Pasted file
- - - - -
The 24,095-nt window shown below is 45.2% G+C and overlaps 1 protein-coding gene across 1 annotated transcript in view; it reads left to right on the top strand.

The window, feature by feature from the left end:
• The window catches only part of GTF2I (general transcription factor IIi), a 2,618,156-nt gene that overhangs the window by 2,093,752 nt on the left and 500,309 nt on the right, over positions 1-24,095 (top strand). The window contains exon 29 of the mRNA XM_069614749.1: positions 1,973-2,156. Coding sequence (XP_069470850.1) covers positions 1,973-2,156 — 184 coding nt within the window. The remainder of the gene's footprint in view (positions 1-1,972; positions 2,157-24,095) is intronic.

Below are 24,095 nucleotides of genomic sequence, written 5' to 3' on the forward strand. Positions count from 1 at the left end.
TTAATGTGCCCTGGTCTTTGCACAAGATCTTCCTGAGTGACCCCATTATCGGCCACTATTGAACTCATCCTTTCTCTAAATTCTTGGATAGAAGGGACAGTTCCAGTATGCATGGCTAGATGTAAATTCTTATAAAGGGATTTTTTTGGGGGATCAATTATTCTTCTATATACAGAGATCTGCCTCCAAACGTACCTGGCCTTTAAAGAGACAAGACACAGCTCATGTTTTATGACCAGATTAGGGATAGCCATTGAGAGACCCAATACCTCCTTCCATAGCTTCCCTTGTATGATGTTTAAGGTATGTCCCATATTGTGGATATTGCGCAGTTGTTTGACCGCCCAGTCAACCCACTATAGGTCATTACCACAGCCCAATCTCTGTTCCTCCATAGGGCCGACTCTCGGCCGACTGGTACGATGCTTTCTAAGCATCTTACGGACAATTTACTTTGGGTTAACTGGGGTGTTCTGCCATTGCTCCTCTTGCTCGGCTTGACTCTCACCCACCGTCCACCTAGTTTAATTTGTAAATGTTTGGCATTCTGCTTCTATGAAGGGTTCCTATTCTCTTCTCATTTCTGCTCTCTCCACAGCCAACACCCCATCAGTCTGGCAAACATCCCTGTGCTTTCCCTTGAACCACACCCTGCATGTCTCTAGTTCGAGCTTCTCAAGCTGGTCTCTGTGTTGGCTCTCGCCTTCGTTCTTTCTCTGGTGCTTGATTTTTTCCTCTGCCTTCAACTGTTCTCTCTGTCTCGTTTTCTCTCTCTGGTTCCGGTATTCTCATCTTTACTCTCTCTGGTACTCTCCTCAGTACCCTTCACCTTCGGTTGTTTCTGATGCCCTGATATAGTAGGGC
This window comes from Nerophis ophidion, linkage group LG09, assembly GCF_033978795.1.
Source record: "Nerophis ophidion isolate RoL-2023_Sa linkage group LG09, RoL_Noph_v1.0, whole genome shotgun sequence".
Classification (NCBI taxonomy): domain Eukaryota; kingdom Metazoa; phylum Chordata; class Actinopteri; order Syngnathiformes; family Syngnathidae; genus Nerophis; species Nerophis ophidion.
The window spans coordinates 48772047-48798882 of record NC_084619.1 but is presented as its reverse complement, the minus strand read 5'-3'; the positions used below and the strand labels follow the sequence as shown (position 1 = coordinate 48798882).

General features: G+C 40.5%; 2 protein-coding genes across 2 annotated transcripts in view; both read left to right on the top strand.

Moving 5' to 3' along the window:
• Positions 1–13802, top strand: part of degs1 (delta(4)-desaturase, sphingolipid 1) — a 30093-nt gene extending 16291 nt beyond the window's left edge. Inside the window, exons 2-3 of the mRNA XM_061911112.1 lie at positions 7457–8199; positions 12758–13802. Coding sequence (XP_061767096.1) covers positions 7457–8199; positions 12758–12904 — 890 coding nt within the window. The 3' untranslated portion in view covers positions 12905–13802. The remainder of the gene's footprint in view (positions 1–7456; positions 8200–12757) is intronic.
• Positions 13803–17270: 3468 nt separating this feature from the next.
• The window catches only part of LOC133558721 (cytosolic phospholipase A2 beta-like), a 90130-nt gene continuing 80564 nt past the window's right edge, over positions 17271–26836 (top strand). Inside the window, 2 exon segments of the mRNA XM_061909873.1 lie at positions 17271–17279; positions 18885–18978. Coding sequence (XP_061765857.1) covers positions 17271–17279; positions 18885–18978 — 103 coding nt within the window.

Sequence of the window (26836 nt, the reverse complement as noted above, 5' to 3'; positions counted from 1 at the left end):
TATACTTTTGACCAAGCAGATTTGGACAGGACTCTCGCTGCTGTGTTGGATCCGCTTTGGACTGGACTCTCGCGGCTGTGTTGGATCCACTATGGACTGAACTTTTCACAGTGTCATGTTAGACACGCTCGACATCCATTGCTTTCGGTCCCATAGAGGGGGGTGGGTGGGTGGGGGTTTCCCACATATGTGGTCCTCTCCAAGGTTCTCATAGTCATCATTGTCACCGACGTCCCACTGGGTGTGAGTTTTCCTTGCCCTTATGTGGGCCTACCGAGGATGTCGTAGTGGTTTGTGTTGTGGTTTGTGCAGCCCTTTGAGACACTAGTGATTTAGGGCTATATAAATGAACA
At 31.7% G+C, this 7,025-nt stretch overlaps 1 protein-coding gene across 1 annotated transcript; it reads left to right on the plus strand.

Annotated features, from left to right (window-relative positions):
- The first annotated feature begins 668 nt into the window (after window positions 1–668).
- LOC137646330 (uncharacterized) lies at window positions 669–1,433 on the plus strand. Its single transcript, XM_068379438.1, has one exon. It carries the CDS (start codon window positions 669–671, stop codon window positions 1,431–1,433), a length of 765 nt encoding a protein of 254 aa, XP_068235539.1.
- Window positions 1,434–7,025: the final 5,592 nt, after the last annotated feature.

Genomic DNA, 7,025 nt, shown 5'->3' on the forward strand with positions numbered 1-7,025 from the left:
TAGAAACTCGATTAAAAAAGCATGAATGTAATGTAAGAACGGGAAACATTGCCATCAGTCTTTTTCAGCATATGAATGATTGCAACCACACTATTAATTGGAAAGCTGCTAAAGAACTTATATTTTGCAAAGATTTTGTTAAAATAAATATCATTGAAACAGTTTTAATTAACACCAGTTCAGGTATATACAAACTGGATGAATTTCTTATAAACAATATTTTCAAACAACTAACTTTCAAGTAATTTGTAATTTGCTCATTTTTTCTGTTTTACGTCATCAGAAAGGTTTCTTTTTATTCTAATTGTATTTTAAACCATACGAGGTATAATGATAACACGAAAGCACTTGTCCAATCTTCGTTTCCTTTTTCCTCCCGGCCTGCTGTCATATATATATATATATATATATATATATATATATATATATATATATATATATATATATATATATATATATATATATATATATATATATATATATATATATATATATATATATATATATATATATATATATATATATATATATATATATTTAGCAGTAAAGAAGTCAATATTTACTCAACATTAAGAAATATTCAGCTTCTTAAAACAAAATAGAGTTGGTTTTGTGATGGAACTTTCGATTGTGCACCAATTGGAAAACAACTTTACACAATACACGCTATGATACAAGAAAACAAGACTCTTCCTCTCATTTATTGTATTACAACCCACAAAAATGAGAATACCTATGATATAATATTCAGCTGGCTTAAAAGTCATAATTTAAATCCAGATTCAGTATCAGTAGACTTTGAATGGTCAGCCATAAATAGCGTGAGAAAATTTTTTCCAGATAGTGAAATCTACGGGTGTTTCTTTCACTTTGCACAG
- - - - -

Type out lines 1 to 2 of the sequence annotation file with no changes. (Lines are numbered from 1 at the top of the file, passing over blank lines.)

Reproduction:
The 24,095-nt window shown below is 45.2% G+C and overlaps 1 protein-coding gene across 1 annotated transcript in view; it reads left to right on the top strand.

The window, feature by feature from the left end: